What Is The Process For Approving Hepatitis C Drugs?
Drug approval for medications to treat or cure hepatitis C are the same as for any other medications; years or sometimes decades and millions of dollars are spent by pharmaceutical companies each year to research, creates, and test drugs to treat or cure illnesses. If the drug passes each level of this process, it is eventually submitted to the government’s drug approval department (in the US, this is the Federal Drug Administration or FDA). If the drug is approved, it can take a short while for the manufacturers to produce the drug and get it stocked at pharmacies. At the same time, drug representatives are traveling throughout the nation to train doctors on the benefits of that drug and marketing plans are rolling out to encourage doctors and patients to discuss the new drug at the time of treatment planning.
Why Was A New Drug Needed?
Before Epclusa, the process of hepatitis C testing involved a number of medical tests after the person tested positive for the hepatitis C virus. These tests included bloodwork to find out the genotype or strain(s) of the hepatitis C virus present and liver testing to find out whether the virus had caused damage to the liver. If the liver was damaged, additional testing occurred in order to find out the extent of the damage, which may include cirrhosis of the liver. Medical interventions were individualized based on the patient’s viral genotype and on their liver function and health. In some cases, the drugs that worked best for one genotype could not be prescribed because of the patient’s liver health, creating a difficult and frustrating situation for the patient and for the doctor.
As different patients were on different medications, they were also experiencing a wide variety of side effects. Sometimes this meant altering the drug treatment plan. In addition, many of the medications were too expensive for many to afford.
What Makes Epclusa Better Than Other Drugs?
Epclusa is fixed-dose combination of sofosbuvir and velpatasvir. It is a completely different experience for people with hepatitis C. Epclusa treats hepatitis C genotypes 1, 2, 3, 4, 5, and 6 (all of the currently known genotypes), as well as being approved for patients with healthy livers and those who have been diagnosed with cirrhosis. This significantly streamlines the treatment plan for many doctors’ offices and clinics. In addition, the cost of beginning to treat hepatitis C can be cut significantly, as testing for genotype and testing for liver function are no longer necessary with Epclusa. In addition, Epclusa is priced far below the pricing of alternative medications. The combination of these facts make Epclusa very interesting to physicians, especially because the lower pricing may lead the manufacturers of other hepatitis C drugs to lower their prices in order to remain competitive, which benefits many whose budgets and insurance companies do not currently afford them access to some of the current hepatitis C medications on the market.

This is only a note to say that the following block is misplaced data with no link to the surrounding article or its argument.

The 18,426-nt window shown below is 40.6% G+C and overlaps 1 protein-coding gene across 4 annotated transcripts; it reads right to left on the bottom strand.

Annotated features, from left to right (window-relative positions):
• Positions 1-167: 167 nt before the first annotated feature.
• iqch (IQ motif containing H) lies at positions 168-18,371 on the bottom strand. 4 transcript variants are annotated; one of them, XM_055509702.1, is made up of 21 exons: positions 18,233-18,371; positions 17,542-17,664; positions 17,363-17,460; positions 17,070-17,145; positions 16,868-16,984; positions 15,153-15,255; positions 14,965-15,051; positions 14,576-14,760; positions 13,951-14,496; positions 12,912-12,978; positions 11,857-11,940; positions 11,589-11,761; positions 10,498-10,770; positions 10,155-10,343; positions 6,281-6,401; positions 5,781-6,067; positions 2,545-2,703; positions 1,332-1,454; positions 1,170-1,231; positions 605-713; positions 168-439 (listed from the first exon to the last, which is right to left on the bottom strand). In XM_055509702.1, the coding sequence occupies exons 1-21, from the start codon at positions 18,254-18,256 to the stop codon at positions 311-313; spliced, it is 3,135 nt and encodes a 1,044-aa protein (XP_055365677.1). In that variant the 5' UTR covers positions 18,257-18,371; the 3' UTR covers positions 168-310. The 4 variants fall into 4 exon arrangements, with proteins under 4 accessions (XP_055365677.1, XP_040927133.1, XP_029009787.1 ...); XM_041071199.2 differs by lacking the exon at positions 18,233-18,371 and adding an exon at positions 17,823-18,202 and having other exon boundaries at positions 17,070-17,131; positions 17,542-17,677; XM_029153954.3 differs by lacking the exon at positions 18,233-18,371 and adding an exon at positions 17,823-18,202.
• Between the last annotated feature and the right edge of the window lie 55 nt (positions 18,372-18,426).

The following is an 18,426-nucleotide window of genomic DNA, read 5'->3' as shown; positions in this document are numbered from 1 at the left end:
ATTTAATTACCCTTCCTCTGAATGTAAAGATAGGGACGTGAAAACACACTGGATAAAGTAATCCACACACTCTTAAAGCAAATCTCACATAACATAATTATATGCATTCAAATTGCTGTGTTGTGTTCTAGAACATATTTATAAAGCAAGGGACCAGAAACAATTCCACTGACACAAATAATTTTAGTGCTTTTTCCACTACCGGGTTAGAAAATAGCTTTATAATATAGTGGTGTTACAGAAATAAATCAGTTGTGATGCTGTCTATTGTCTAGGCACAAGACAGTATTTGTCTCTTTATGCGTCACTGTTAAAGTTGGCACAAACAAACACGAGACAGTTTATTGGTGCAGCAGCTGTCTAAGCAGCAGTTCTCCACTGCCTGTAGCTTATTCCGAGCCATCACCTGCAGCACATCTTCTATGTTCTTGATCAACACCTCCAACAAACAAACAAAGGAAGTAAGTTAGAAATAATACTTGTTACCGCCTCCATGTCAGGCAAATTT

Is Epclusa right for me?
Although it may appear that Epclusa is a wonder drug or miracle, it is a drug. This means that only your doctor can help you to decide if it is the right drug for you. Although there are enough benefits to this drug for the FDA to have approved it for use, it, like all hepatitis C medications, does have the risk of side effects. These are similar or the same as the side effect risks for other hepatitis C drugs. Some of these include tiredness, irritability, insomnia, headache, nausea, and depression. In addition, though Epclusa is less expensive than its competitors, it is still very expensive, at an estimated price for treatment of $75,000. This may mean that your budget or your insurance company will not be able to afford Epclusa as a treatment option. In addition, as is true with any new drug, long-term side effects are not yet available. As is true with any drug or treatment option, the only way to know whether Epclusa is right for you and your medical needs is to discuss it with your doctor. Together, you can discuss what medication options make sense for your body’s needs, as well as which side effects are the least detrimental to your lifestyle or are the least likely to occur. You can plan for how you will manage side effects if they happen, and you can work together to create a treatment regimen that encompasses medication, diet, exercise, and any other recommendations your doctor has, based on the needs of your body.1-5
Epclusa New FDA Drug Approval | CenterWatch. (2016). Centerwatch.com. Retrieved 24 July 2016, from https://www.centerwatch.com/drug-information/fda-approved-drugs/drug/100157/epclusa-sofosbuvir-and-velpatasvir-
FDA approves Epclusa for treatment of chronic Hepatitis C virus infection. (2016). Fda.gov. Retrieved 24 July 2016, from http://www.fda.gov/NewsEvents/Newsroom/PressAnnouncements/ucm508915.htm
FDA approves first pill to treat all forms of hepatitis C. (2016). Cbsnews.com. Retrieved 24 July 2016, from http://www.cbsnews.com/news/fda-approves-first-drug-epclusa-to-treat-all-forms-of-hepatitis-c/
Omudhome Ogbru, P. (2016). Epclusa for Hep C: Side Effects & Prescribing Information. MedicineNet. Retrieved 24 July 2016, from http://www.medicinenet.com/epclusa_sofosbuvir_and_velpatasvir/article.htm
U.S. Food and Drug Administration Approves Gilead’s Epclusa® (Sofosbuvir/Velpatasvir) for the Treatment of All Genotypes of Chronic Hepatitis C | Gilead. (2016). Gilead.com. Retrieved 24 July 2016, from http://www.gilead.com/news/press-releases/2016/6/us-food-and-drug-administration-approves-gileads-epclusa-sofosbuvirvelpatasvir-for-the-treatment-of-all-genotypes-of-chronic-hepatitis-c